I don't say this often, but it looks like the Court of Appeals for the Federal Circuit (CAFC) -- or "the patent court" -- got a big one mostly right. In the rehearing of the Bilski case concerning the patentability
of software and business method patents, CAFC just came out with its ruling that will significantly limit software and business method patents
, bringing the rules way back towards what they were years ago, and effectively rolling back some of the earlier, dreadful, CAFC decisions that opened the barn doors towards tons and tons of software and business method patents.
The summary is that the court has said that there's a two-pronged test to determine whether a software of business method process patent is valid: (1) it is tied to a particular machine or apparatus, or (2) it transforms a particular article into a different state or thing. In other words, pure software or business method patents that are neither tied to a specific machine nor change something into a different state are not patentable
. That means a significant
number of software and business method patents are about to disappear, freeing up many industries to be much more innovative -- at a time when that's desperately needed.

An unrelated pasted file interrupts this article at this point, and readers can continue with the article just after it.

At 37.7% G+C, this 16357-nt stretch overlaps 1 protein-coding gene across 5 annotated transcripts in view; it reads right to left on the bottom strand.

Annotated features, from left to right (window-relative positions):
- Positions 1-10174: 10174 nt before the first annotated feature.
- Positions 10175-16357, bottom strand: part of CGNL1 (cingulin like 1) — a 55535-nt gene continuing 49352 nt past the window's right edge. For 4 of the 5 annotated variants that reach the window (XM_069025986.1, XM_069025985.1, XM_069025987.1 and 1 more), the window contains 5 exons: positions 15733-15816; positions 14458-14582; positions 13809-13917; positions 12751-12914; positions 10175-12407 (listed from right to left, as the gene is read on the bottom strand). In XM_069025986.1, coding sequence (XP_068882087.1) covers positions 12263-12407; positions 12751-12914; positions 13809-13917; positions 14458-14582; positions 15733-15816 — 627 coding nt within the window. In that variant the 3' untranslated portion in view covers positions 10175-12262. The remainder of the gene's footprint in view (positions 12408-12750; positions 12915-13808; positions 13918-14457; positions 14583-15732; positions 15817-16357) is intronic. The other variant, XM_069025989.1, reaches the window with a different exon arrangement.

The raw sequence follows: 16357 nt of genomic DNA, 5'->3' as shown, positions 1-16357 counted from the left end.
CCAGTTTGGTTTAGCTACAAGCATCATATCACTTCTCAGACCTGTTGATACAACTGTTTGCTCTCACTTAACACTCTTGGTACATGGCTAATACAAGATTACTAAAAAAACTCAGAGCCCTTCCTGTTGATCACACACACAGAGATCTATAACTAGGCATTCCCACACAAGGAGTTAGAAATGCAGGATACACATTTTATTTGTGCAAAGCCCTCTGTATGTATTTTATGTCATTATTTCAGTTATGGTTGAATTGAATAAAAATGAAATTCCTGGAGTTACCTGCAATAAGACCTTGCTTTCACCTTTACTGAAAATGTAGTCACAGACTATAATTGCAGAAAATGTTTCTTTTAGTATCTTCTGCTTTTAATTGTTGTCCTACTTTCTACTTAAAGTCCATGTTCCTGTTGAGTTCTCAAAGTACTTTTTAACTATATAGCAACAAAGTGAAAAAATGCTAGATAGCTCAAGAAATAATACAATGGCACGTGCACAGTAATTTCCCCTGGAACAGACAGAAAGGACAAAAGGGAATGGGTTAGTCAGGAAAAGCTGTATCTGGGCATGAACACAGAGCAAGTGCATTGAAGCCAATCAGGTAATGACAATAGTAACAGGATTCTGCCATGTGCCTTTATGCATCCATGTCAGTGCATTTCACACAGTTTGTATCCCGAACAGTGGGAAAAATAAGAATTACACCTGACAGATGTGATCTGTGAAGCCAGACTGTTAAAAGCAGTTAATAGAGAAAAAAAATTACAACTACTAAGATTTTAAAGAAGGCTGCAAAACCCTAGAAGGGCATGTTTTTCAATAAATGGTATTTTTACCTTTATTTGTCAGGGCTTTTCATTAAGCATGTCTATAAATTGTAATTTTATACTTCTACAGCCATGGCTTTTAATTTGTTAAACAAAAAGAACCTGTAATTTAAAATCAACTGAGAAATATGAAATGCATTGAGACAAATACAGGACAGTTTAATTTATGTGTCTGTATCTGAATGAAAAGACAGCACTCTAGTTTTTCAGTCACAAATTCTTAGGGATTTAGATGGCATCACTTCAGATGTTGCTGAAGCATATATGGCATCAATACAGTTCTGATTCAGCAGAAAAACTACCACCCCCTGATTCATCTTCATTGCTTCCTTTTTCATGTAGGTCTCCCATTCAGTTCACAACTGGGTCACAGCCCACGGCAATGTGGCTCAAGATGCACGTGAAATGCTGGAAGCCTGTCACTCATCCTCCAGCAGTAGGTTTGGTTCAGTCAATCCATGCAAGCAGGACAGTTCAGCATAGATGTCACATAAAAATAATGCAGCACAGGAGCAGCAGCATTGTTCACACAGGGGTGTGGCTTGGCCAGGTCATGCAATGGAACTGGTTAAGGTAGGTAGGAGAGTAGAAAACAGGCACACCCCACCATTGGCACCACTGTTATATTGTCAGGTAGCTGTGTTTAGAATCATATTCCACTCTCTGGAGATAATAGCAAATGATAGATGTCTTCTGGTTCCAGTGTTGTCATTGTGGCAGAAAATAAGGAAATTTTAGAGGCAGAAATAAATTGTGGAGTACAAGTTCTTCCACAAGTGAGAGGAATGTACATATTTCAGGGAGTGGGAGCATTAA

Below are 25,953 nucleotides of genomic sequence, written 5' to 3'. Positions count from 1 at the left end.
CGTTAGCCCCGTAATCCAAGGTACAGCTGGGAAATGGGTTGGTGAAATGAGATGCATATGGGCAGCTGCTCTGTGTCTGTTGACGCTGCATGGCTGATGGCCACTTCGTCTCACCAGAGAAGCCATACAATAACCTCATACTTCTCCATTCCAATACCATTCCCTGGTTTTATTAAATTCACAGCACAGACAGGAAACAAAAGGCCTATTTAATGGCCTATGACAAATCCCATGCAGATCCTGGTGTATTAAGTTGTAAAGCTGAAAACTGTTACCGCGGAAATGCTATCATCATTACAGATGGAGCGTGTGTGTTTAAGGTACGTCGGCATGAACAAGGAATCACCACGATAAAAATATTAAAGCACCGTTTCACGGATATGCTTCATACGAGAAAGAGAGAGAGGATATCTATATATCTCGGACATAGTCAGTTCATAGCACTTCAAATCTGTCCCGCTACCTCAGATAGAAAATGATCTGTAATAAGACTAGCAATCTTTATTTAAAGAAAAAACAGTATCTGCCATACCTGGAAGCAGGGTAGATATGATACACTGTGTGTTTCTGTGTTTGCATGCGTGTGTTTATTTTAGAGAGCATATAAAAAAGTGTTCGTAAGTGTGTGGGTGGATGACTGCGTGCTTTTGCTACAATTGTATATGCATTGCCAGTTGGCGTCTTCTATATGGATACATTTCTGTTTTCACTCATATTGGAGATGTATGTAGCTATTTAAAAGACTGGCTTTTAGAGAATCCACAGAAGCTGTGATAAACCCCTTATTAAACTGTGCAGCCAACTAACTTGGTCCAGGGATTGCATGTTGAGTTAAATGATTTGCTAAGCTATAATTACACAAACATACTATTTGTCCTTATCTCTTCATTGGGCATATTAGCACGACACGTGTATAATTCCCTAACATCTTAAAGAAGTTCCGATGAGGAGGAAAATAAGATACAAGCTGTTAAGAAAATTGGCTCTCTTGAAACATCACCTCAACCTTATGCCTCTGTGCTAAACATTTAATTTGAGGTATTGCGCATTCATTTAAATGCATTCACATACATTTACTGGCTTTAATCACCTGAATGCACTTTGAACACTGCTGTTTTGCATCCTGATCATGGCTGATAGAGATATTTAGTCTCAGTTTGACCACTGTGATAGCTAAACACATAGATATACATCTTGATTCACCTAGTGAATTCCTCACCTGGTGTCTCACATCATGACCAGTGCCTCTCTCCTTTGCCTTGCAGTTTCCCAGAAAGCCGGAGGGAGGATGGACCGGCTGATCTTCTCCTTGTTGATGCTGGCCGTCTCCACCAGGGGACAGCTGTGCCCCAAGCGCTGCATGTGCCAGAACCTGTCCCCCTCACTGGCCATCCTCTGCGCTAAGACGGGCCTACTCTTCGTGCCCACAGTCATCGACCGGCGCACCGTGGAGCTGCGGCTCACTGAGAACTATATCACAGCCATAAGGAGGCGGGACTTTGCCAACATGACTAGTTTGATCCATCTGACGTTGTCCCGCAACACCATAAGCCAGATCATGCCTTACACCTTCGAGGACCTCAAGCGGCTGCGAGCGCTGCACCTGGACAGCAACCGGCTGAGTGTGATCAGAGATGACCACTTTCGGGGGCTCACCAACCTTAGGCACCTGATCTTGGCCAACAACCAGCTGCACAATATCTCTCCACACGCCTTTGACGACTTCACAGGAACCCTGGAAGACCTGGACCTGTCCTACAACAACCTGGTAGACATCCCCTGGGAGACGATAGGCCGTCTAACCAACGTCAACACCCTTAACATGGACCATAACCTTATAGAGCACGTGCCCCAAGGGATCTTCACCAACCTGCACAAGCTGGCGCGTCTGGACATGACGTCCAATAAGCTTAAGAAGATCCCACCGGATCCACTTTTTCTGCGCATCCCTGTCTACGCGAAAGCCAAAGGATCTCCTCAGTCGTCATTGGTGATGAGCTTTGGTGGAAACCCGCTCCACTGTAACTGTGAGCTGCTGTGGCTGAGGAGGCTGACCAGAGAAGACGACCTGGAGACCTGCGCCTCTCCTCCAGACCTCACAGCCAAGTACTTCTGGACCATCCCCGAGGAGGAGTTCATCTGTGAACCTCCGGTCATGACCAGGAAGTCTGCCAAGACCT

Earlier this year, I laid out the arguments on both sides
of the case, surprising some by pointing out that I did not think it was right for the courts to carve out a special "exemption" for software or business model patents, but that a single standard should be applied across all patents. From my first read of the ruling, it looks like CAFC may have gotten this right. It doesn't carve out an exception, but makes it clear what the rules are for patents, based on earlier Supreme Court rulings, and makes sure the same rules are applied across the board. Specifically, CAFC recognizes that without that two-pronged test, the patent system effectively allows the patenting of overall concepts, rather than specific applications. While patent system defenders always claim that "ideas are not patentable," in practice, that was not true over the past decade. This ruling brings things back into line.
The ruling does note that such rules may be changed in the future, as necessitated by changes in technology, but "we see no need for such a departure." This statement strikes me as a bit odd -- as it shouldn't be the court's determination for when there should be such a "departure," but that of the legislative body (and you can bet lobbyists are rushing to Capitol Hill with new legislation to expand the scope of the patent system as we speak).
The ruling specifically addresses the State Street ruling that opened the doors to the widespread patenting of software and business methods and found that the earlier ruling erred, somewhat, in creating an improper standard for determining patentability that did not agree with Supreme Court precedent.